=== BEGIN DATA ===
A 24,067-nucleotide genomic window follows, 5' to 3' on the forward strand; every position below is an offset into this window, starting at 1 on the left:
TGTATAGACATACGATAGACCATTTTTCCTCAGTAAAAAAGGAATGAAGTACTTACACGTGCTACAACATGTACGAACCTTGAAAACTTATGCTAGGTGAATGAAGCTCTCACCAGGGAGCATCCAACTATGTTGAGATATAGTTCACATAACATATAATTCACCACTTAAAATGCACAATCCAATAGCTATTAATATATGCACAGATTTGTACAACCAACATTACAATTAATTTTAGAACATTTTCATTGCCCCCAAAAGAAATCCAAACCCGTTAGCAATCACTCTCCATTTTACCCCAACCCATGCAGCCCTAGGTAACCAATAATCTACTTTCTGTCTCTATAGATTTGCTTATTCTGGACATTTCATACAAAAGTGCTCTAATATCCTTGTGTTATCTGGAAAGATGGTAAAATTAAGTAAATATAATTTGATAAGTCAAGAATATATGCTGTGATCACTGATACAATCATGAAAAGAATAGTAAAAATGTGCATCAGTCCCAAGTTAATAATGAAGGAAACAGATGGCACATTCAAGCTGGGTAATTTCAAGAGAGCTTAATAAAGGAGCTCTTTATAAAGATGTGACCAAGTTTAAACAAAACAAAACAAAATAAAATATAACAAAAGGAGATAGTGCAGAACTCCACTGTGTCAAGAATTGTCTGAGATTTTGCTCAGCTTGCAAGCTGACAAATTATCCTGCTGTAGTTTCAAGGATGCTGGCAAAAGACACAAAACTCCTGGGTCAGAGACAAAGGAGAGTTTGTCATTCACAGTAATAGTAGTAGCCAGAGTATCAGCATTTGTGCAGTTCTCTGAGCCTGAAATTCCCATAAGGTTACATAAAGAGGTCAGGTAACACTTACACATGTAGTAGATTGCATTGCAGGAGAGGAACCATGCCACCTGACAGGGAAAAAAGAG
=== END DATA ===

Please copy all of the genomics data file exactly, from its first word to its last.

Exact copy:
A 24,067-nucleotide genomic window follows, 5' to 3' on the forward strand; every position below is an offset into this window, starting at 1 on the left:
TGTATAGACATACGATAGACCATTTTTCCTCAGTAAAAAAGGAATGAAGTACTTACACGTGCTACAACATGTACGAACCTTGAAAACTTATGCTAGGTGAATGAAGCTCTCACCAGGGAGCATCCAACTATGTTGAGATATAGTTCACATAACATATAATTCACCACTTAAAATGCACAATCCAATAGCTATTAATATATGCACAGATTTGTACAACCAACATTACAATTAATTTTAGAACATTTTCATTGCCCCCAAAAGAAATCCAAACCCGTTAGCAATCACTCTCCATTTTACCCCAACCCATGCAGCCCTAGGTAACCAATAATCTACTTTCTGTCTCTATAGATTTGCTTATTCTGGACATTTCATACAAAAGTGCTCTAATATCCTTGTGTTATCTGGAAAGATGGTAAAATTAAGTAAATATAATTTGATAAGTCAAGAATATATGCTGTGATCACTGATACAATCATGAAAAGAATAGTAAAAATGTGCATCAGTCCCAAGTTAATAATGAAGGAAACAGATGGCACATTCAAGCTGGGTAATTTCAAGAGAGCTTAATAAAGGAGCTCTTTATAAAGATGTGACCAAGTTTAAACAAAACAAAACAAAATAAAATATAACAAAAGGAGATAGTGCAGAACTCCACTGTGTCAAGAATTGTCTGAGATTTTGCTCAGCTTGCAAGCTGACAAATTATCCTGCTGTAGTTTCAAGGATGCTGGCAAAAGACACAAAACTCCTGGGTCAGAGACAAAGGAGAGTTTGTCATTCACAGTAATAGTAGTAGCCAGAGTATCAGCATTTGTGCAGTTCTCTGAGCCTGAAATTCCCATAAGGTTACATAAAGAGGTCAGGTAACACTTACACATGTAGTAGATTGCATTGCAGGAGAGGAACCATGCCACCTGACAGGGAAAAAAGAG